Conserving Biological Diversity through Marine Protected Areas: A Global Challenge
Sobel, Jack, Oceanus
Scientists believe that off the coasts of the United States, from the frigid ice-scoured waters of the Arctic Ocean to the tropical reefs of the Florida Keys, the West Indies, and the Pacific Islands, there are more kinds of marine plants and animals in more kinds of marine habitats than are found off any other in the world.
A Nation of Oceans, descriptive document on the US National Marine Sanctuary Program, 1986
Custody of the world's most biologically diverse marine waters bears with it a special responsibility to protect them. The National Marine Sanctuary Program (NMSP), the only federal program specifically designed to provide comprehensive protection of the nation's extraordinary US marine ecosystems, has excellent potential for conserving their tremendous biological diversity. Since its creation in 1972, the sanctuary program has achieved considerable success, despite extremely limited resources and variable levels of administration support.
The recent addition of several new and larger sanctuaries brings important challenges and opportunities. In particular, large, new sanctuaries surrounding the Florida Keys and off the Central California coast provide the opportunity to develop truly state-of-the-art protected areas using an integrated coastal management approach. Some progress has already been made, but more is needed. If the Clinton administration recognizes and seizes this opportunity, the US can establish itself as the international marine protected area leader that our outstanding resources merit.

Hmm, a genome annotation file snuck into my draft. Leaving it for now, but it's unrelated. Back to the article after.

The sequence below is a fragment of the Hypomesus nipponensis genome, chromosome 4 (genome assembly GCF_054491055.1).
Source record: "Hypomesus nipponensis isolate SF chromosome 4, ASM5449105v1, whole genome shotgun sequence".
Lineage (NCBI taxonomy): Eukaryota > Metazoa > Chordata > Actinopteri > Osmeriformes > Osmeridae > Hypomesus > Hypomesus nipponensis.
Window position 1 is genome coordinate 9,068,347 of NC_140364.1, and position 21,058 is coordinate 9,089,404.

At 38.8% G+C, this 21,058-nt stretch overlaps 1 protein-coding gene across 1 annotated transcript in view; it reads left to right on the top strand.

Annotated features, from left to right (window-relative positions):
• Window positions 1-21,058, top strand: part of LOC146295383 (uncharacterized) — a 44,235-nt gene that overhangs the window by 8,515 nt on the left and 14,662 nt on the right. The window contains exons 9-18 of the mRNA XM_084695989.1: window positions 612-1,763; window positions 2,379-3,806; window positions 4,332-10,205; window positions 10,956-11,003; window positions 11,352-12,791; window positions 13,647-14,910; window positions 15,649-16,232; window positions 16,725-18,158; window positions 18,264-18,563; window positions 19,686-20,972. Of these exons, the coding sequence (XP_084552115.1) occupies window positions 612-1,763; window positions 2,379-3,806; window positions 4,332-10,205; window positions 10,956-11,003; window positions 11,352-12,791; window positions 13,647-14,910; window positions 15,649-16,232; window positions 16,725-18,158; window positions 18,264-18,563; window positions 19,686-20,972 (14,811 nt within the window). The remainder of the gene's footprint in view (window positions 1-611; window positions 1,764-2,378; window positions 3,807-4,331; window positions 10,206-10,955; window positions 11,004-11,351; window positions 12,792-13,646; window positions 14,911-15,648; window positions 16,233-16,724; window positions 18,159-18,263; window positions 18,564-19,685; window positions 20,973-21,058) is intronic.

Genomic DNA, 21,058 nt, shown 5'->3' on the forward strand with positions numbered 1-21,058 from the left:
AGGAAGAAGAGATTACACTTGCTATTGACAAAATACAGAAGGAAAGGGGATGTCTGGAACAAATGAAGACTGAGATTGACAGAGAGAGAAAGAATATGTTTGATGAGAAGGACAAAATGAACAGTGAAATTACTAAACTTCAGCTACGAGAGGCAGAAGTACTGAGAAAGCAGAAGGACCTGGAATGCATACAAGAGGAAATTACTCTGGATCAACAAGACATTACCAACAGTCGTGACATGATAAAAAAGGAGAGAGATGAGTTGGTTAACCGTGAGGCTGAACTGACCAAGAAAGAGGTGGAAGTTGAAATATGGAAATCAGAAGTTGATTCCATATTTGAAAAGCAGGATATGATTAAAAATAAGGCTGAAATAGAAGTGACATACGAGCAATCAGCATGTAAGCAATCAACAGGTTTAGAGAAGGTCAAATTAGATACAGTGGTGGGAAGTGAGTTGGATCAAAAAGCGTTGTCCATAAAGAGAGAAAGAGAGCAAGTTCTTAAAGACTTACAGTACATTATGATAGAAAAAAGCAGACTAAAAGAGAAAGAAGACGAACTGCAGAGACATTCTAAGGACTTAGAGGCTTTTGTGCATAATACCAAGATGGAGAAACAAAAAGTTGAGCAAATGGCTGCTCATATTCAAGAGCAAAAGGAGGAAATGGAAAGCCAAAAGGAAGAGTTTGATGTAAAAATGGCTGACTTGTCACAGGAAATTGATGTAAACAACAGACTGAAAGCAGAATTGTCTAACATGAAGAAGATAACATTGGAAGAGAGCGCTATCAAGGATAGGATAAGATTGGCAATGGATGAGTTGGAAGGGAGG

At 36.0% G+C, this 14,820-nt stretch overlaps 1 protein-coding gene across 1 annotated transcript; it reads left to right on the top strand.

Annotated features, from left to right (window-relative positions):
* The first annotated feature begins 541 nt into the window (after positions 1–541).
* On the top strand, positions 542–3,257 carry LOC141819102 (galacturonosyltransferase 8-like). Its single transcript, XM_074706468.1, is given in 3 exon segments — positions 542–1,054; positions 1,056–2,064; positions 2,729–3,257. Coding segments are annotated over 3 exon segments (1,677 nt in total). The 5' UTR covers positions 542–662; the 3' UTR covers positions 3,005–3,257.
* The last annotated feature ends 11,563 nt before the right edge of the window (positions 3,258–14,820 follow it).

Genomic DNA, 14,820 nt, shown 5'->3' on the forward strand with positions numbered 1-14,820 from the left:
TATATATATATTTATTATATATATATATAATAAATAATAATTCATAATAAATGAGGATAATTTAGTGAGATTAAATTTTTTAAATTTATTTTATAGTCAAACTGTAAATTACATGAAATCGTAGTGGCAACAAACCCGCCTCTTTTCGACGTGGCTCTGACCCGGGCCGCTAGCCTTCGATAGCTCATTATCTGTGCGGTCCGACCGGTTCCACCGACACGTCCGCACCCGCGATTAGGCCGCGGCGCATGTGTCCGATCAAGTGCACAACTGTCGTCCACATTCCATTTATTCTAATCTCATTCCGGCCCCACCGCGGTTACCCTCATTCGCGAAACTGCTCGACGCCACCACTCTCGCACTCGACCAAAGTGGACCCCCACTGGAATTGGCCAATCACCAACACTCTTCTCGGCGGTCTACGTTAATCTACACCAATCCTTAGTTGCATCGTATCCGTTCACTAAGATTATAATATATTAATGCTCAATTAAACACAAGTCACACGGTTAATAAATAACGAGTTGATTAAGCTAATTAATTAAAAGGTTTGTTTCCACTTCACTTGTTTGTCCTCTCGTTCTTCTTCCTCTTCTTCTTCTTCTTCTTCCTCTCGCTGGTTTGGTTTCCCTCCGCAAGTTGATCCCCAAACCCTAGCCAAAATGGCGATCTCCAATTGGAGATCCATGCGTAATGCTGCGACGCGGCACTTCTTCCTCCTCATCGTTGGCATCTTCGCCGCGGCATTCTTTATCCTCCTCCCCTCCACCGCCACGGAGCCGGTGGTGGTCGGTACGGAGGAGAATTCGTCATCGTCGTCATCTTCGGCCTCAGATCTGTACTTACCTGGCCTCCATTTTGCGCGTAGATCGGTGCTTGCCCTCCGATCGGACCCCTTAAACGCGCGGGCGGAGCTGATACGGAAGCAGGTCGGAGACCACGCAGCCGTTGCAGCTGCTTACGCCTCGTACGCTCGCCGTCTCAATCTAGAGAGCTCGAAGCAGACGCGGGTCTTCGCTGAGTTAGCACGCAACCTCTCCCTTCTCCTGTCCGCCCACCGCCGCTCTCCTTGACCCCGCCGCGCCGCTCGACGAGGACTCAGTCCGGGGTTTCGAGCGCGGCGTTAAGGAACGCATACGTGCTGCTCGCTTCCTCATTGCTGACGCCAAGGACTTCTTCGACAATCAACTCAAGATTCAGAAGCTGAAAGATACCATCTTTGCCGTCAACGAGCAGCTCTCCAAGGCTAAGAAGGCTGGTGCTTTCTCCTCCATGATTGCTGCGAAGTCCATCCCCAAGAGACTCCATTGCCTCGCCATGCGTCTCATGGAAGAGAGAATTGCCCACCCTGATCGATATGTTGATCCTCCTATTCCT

For too long, marine protected areas and marine conservation in general have been neglected relative to their terrestrial counterparts. This is surprising to marine scientists and others who know and love the oceans. After all, oceans cover 71 percent of Earth's surface. Moreover, considering that organisms occupy three dimensions rather than two, the oceans provide over 99 percent of Earth's living space.
Fortunately, there is a growing international appreciation of the oceans' importance. A comprehensive strategy to protect global biodiversity must focus considerable attention on marine areas or, more precisely, marine volumes. The world community is slowly waking up to the importance of conserving marine biological diversity and the key contribution marine protected areas can make to this effort. This sea change in attitude is reflected in outcomes from the decadal World Parks Congress and the United Nations Conference on Environment and Development held last year in Caracas and Rio de Janeiro, respectively. It is also apparent in the development of the international Global Marine Biological Diversity Strategy by several organizations interested in conservation.
Marine Biodiversity is Threatened
Simply defined, biological diversity is the diversity of life, but there are more complex definitions that recognize different levels of diversity. For instance, one definition encompasses species diversity (variety among species), genetic diversity (variety among genes within species), and ecosystem diversity (variety among specific environments and the biological communities they contain). But even this is not the whole story.
Additional definitions of biological diversity are useful for certain purposes. One of these, the diversity of higher taxonomic groups, which recognizes that all species are not created equal, is useful for comparing terrestrial and marine biodiversity. Taxonomy, the science that classifies organisms into groups (taxa) based on their interrelationships, uses a hierarchical classification system. The basic unit of taxonomy is the species. Terrestrial species diversity may be greater than marine species diversity (though there is still much to learn about marine species), but marine diversity is greater at higher taxonomic levels.
The diversity of life in the seas is spectacular, invaluable to mankind, and likely essential to the maintenance of life on Earth. …